Fighting Hunger in America

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The world produces enough food every day to feed every single man, woman, and child – 7 billion people – 2,700 calories, several hundred more than the recommended daily amount for most adults. The National Resources Defense Council released a report in 2012 documenting that 40 percent of food in the United States goes uneaten, equivalent to 20 pounds of food per person every month and $165 billion wasted each year. Yet, the World Food Programme (WFP) reports that one in eight people – 842 million people – go to bed hungry every night. Most live in developing countries, and children and women are particularly susceptible. Sixty-six million primary-aged school children attend classes hungry across the developing world.
Hunger is traditionally described as needing something to eat and is most commonly visually represented as a complete absence of food. Yet the issue of hunger is much more multi-faceted, involving both malnutrition and undernourishment. Undernourishment occurs when people have food but their intake does not meet daily caloric needs for their body. Malnutrition occurs when the physical function of a person is impaired and cannot maintain natural growth, be it physical or intellectual. Living on a significantly less daily caloric intake then recommended day after day can have lasting repercussions, especially for youth. Poor nutrition is the cause of death for nearly 3.1 million children under the age of 5 every year.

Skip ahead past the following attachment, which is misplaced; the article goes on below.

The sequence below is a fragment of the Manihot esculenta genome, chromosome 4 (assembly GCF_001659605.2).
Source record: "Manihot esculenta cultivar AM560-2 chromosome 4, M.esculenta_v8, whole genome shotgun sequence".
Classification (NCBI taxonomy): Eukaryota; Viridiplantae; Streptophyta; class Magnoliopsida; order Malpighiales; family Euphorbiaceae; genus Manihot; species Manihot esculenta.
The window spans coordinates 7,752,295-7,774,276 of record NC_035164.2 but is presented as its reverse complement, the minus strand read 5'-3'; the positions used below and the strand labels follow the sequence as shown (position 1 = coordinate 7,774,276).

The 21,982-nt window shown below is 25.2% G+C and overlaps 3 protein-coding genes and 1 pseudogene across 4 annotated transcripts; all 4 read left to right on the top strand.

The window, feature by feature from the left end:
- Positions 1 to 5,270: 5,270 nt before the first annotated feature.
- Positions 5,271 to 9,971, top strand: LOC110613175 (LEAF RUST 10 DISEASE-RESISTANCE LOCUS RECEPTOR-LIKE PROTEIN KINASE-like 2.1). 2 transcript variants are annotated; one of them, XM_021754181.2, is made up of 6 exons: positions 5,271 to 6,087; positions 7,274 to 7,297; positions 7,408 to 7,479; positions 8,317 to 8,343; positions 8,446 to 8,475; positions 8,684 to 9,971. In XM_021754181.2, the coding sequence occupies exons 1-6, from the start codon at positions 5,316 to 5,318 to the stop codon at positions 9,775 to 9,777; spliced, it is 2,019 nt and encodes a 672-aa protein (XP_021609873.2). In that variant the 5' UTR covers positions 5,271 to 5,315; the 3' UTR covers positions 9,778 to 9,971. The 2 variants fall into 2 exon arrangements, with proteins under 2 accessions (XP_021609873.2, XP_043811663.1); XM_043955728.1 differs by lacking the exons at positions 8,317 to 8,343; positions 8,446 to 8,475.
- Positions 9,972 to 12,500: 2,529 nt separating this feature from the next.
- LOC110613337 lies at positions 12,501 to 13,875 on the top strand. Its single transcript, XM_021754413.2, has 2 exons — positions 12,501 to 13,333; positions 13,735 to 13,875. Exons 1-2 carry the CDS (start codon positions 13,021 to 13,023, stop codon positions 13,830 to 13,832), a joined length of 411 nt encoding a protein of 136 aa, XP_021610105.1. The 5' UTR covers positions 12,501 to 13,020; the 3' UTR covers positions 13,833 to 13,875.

A 2010 New York Times article detailed this struggle in “The Obesity-Hunger Paradox.” The South Bronx, possessing one of the highest obesity rates in the country, was found to have the most severe hunger-related issues in the United States. How can people be both obese and hungry?
Many advocates agains...

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...till suffering from chronic hunger. That number is down from 17 percent of the population recorded from 1990-1992. The numbers are dropping but slowly and not at the rate that was outlined in the UN Millennium Development Goal. The number of undernourished people was supposed to be halved by 2015. The slow progress could prove disheartening but Rubbel and Smith continue their work along with many others.
“It’s the people who work here,” said Smith. “The people I see everyday. We’re like a family. We’re not a faith-based organization but we do the Lord’s work. I have a passion for fighting hunger.”

“Never doubt a small group of thoughtful, committed people can change the world. Indeed, it’s the only thing that ever had.”
-- Margaret Mead, American anthropologist and Past Executive Secretary on the National Research Council’s Committee on Food Habits

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